As the U.S. military prepares for the first war crimes trial under President Barack Obama, its most high-profile case against the planners of the Sept. 11 attacks is stuck in political and legal limbo. Canadian prisoner Omar Khadr, accused of killing an American soldier during a raid on an al-Qaida compound, is scheduled to go to trial Aug. 9 at the U.S. base in Cuba.
But Khalid Sheikh Mohammed, the professed mastermind of the attacks, and four alleged accomplices are still sequestered at Guantanamo without charges. The Obama administration, after months of review, hasn't made a decision on whether to seek a military or civilian trial.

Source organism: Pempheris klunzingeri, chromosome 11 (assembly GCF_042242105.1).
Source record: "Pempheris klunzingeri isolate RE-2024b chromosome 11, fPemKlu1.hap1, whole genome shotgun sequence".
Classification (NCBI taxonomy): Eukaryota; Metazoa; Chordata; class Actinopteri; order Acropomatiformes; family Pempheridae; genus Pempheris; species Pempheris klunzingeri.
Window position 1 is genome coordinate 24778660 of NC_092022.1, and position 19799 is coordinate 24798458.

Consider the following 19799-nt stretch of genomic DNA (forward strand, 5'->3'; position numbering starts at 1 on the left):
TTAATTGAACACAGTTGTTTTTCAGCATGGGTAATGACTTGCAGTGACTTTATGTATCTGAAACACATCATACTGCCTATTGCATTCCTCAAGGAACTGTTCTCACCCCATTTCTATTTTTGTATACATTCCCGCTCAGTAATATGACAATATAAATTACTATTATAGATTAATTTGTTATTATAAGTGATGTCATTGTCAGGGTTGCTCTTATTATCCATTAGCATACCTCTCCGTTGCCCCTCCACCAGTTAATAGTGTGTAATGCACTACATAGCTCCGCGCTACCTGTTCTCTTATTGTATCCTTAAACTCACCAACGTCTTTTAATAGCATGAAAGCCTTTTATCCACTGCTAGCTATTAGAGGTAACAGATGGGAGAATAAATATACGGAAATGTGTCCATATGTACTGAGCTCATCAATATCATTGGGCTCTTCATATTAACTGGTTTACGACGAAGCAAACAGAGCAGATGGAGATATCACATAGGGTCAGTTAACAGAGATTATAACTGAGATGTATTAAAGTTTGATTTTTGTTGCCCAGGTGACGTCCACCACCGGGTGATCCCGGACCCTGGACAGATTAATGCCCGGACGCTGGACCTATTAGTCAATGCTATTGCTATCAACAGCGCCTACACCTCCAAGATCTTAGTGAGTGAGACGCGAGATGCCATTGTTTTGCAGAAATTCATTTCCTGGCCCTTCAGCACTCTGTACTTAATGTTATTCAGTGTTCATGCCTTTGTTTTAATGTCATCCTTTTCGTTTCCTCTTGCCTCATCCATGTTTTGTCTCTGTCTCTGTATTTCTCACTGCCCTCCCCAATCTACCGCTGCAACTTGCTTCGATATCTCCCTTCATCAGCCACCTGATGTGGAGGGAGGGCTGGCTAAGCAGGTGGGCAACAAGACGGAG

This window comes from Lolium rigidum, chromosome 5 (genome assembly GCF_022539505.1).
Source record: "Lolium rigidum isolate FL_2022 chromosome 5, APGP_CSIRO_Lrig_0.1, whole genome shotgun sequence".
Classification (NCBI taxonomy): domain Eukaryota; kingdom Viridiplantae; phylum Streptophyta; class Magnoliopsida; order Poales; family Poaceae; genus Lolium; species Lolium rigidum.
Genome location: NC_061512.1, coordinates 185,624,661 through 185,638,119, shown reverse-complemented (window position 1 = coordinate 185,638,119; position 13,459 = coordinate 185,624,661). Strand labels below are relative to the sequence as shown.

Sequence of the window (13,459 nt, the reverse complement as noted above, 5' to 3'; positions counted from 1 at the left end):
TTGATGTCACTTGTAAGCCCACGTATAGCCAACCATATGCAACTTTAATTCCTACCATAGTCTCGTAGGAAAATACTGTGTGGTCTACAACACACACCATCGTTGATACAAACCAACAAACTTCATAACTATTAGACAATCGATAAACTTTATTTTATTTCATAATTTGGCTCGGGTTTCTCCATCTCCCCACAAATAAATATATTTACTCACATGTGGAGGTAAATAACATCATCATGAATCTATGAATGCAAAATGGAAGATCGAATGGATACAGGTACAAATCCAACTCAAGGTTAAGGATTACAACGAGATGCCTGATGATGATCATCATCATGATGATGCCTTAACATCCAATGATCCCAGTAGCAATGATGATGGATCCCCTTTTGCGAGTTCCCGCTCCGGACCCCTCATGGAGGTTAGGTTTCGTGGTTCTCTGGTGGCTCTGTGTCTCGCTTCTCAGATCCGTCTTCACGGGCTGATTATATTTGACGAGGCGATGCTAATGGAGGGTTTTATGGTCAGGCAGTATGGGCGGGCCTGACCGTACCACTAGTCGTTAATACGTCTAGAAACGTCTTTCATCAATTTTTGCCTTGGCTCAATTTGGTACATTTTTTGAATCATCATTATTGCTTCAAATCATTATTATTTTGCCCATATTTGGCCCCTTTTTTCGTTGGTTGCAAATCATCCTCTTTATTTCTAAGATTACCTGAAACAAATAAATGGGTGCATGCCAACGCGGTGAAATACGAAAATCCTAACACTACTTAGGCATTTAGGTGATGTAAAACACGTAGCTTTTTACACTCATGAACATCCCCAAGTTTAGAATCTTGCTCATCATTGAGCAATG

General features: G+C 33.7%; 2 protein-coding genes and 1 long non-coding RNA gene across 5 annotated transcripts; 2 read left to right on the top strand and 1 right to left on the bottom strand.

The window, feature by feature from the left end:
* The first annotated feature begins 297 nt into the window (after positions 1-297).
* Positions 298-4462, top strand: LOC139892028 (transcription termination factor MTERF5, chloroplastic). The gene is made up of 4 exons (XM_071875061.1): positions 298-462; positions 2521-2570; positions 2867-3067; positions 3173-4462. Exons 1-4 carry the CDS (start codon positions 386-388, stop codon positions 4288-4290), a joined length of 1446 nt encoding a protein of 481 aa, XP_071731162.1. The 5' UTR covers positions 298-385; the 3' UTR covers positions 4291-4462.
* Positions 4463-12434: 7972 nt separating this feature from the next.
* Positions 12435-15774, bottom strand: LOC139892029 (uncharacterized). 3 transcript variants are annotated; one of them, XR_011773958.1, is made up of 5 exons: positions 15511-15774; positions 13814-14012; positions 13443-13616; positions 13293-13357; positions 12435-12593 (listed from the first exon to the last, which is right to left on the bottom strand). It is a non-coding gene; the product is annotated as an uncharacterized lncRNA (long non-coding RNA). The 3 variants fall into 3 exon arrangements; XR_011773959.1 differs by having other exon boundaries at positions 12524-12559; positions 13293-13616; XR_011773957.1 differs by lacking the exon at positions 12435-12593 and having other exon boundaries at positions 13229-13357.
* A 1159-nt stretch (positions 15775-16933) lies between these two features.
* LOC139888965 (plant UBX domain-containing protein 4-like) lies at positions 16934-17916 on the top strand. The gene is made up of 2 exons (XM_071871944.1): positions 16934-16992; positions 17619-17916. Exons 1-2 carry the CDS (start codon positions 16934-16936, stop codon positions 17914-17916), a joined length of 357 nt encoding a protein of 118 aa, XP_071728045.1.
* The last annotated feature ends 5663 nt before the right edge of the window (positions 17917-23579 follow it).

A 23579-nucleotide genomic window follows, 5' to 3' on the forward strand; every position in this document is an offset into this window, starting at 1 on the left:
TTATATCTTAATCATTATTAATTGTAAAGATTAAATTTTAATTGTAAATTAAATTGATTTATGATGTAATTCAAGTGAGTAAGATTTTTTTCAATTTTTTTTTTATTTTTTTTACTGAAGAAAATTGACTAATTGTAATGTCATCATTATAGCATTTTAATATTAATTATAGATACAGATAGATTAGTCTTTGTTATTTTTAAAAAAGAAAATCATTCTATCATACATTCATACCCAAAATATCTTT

It's a delay that has angered relatives of Sept. 11 victims. It also has created an unusual situation: Previous war-crimes proceedings, in which Mohammed boasted of his role in the attacks and said he wanted to plead guilty, have essentially been erased. No U.S. officials will say what the plans are for the five men who were transferred in 2006 to Guantanamo from secret CIA custody.
"There's no case, there's no judge, there's nothing," said Navy Lt. Cmdr. Richard Federico, a military lawyer appointed to defend alleged plotter Ramzi bin al Shibh. "They are back into the black hole."